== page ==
Claremont woman quit job at DHMC to avoid COVID vaccination

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    Cassie Audette, left, and her husband Joe Audette sit with their children, Tayla, 12, and James, 6, while they play the video game Minecraft at their home in Claremont, N.H., on Thursday, Oct. 7, 2021. Cassie Audette worked part-time as a chemotherapy compounding technician at the Norris Cotton Cancer Center at Dartmouth-Hitchcock Medical Center until September 30, the last day before a COVID-19 vaccine mandate went into effect across the healthcare system. Cassie Audette chose not to get the vaccine because she doesn't think there has been enough research into the possible longterm effects. "I can't imagine I'm the only one," she said. (Valley News / Report For America - Alex Driehaus) Copyright Valley News. May not be reprinted or used online without permission. Send requests to Valley News / Report For America photographs — Alex Driehaus

  • Cassie Audette picks up her son, James, 6, at their home in Claremont, N.H., on Thursday, Oct. 7, 2021. Audette is planning to stay home with her children rather than looking for another job as a pharmacy technician and has started working as an Instacart shopper part-time. (Valley News / Report For America - Alex Driehaus) Copyright Valley News. May not be reprinted or used online without permission. Send requests to

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    Cassie Audette cuts peppers from her garden for dinner at her home in Claremont, N.H., on Thursday, Oct. 7, 2021. Audette says she is frustrated that she lost her job because she didn't want to be vaccinated, and wishes she would have been given the option to continue working while wearing personal protective equipment and getting tested weekly for COVID-19. "I really loved my job," she said. "It stinks that I was forced out of my job in that way." (Valley News / Report For America - Alex Driehaus) Copyright Valley News. May not be reprinted or used online without permission. Send requests to Valley News / Report For America — Alex Driehaus

  • Cassie Audette, left, laughs with her daughter, Tayla, 12, at their home in Claremont, N.H., on Thursday, Oct. 7, 2021. Audette says that they have had family discussions about the vaccine and she and her husband let Tayla decide whether or not to be vaccinated. (Valley News / Report For America - Alex Driehaus) Copyright Valley News. May not be reprinted or used online without permission. Send requests to Alex Driehaus

Valley News Staff Writer
Published: 10/9/2021 9:41:51 PM
Modified: 10/9/2021 9:41:51 PM

LEBANON — Cassie Audette’s last day as a part-time chemotherapy compounding technician at the Norris Cotton Cancer Center at Dartmouth-Hitchcock Medical Center was Sept. 30. That day also was the deadline for Dartmouth-Hitchcock Health’s 13,000 employees to comply with the Lebanon-based health system’s COVID-19 vaccine mandate.

Audette, a 32-year-old Claremont resident, was among those who left their jobs rather than get the shots.

She views the vaccine mandate and her decision not to comply “as a very sharp nudge from God that I needed to stay home with my kids,” she said in a phone interview last week. “I’m taking it as a blessing in disguise.”

If one of her children, Tayla-Ann, 12, or James, 6, gets the sniffles or a sore throat, they have to be out of school for a few days while getting tested and waiting for results, she said. In addition, she’s on alert for a shift to remote learning. These challenges already had motivated her to shift to per diem status in recent months.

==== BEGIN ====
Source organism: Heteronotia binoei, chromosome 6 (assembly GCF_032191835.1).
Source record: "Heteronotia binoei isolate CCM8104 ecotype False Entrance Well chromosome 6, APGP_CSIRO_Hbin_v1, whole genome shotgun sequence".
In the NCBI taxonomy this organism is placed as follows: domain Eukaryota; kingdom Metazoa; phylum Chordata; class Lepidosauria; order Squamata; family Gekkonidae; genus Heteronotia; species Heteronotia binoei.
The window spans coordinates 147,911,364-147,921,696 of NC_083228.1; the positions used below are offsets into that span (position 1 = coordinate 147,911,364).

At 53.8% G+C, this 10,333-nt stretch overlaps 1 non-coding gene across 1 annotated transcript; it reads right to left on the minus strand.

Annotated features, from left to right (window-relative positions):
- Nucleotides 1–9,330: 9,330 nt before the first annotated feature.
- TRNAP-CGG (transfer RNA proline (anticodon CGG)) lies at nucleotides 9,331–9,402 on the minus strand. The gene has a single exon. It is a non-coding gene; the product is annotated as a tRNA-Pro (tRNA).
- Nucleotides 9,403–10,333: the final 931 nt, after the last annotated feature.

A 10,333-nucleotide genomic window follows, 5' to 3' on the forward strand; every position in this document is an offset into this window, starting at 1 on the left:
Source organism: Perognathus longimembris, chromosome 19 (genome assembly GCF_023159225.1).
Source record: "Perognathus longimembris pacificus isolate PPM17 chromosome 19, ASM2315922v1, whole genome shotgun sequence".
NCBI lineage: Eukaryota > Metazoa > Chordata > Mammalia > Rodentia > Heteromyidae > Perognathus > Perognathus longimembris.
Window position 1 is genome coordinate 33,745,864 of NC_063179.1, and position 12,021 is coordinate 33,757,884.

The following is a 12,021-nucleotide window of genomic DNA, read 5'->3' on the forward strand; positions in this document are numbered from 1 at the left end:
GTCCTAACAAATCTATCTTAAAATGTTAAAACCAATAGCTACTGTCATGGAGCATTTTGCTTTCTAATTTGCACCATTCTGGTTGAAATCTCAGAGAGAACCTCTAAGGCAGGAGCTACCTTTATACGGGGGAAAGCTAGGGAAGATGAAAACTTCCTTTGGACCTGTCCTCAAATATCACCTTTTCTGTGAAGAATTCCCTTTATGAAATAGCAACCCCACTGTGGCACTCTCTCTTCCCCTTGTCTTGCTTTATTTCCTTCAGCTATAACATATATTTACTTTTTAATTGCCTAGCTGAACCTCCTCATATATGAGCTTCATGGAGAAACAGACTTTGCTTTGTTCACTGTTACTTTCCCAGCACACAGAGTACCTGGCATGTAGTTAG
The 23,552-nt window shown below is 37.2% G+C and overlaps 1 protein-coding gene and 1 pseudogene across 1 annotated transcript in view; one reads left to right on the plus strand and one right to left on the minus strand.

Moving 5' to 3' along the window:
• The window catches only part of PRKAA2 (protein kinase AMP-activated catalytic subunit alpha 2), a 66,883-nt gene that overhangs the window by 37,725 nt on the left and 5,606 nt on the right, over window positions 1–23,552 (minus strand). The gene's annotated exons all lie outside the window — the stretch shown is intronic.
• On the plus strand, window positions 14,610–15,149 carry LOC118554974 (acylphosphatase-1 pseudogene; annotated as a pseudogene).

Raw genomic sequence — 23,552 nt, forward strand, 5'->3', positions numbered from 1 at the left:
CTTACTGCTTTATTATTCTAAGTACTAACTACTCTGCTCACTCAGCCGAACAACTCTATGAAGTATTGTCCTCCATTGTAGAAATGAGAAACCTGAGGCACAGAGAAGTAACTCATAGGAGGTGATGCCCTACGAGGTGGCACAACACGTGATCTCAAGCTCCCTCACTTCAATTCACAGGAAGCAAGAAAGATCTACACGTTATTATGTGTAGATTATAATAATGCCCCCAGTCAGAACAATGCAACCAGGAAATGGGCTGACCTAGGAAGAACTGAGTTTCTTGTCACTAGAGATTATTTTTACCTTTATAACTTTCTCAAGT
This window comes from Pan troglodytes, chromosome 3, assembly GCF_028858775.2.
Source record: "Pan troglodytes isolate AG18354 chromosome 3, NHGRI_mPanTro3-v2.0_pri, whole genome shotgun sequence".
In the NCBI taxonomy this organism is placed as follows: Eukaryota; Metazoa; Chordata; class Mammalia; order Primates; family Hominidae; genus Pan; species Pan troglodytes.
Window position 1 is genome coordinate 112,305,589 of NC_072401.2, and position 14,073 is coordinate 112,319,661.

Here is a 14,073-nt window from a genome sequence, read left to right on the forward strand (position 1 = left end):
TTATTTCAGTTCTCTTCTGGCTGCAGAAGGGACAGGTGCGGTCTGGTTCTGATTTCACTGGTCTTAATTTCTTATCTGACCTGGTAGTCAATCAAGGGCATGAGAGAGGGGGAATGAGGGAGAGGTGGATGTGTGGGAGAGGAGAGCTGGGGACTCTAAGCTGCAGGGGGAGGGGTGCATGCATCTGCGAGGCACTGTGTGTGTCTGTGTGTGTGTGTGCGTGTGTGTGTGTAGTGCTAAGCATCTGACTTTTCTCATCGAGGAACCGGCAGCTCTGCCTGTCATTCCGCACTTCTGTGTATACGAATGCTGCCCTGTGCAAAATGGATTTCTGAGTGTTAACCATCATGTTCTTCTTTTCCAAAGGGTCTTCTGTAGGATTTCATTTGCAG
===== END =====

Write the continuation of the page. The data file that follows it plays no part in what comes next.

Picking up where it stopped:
“With all of this COVID stuff, it was almost impossible to be a working mom,” she said.

Audette, who had COVID-19 in February, said she wishes D-H had allowed people with “natural immunity” to skirt the vaccine requirement. In addition, as a function of her job in a sterile space, Audette said that she worked in full personal protective equipment near a special air filter, either alone or with one other person, and had no regular face-to-face contact with patients.

She may one day get vaccinated against COVID-19, but she wants to know more about long-term effects of the vaccines first.

“There’s still not enough long-term studies,” she said.

Health officials have said COVID-19 vaccines are safe and effective, and that increasing vaccination rates is the way out of the pandemic. The Centers for Disease Control and Prevention has also said the vaccines “offer better protection than natural immunity alone and that vaccines, even after prior infection, help prevent reinfections.”

D-HH, New Hampshire’s largest employer, announced in August that it would require the shots of all employees, including those working remotely or per diem, by the end of September. Employees were allowed to request exemptions on the basis of a disability or qualifying medical condition and on the basis of a sincerely held religious belief, practice or observance, said Audra Burns, a D-H spokeswoman.

As of Friday, “more than 99%” of D-HH employees had been vaccinated or gotten an exemption from the mandate, Burns said. Employees who received exemptions will be required to test weekly.

The number of employees who got exemptions was not available, nor was the number that left their jobs due to the mandate, Burns said. She previously said employees who failed to comply with the mandate would be fired on or by Oct. 4.

“We respect the time and consideration our employees gave to taking this important step, and we are heartened that the overwhelming majority made the choice to support and continue the critical work to defeat the pandemic, and to provide the best, safest care possible for our patients, our communities, and one another,” Burns said.

Audette and her husband, Joe, had relatively mild cases of COVID-19 this winter. She said she was stuck in bed for about two days and later lost her senses of smell and taste. Her sense of smell has not completely returned. She still sometimes has a dry cough and gets heartburn regularly, which seemed to begin with her contracting COVID-19.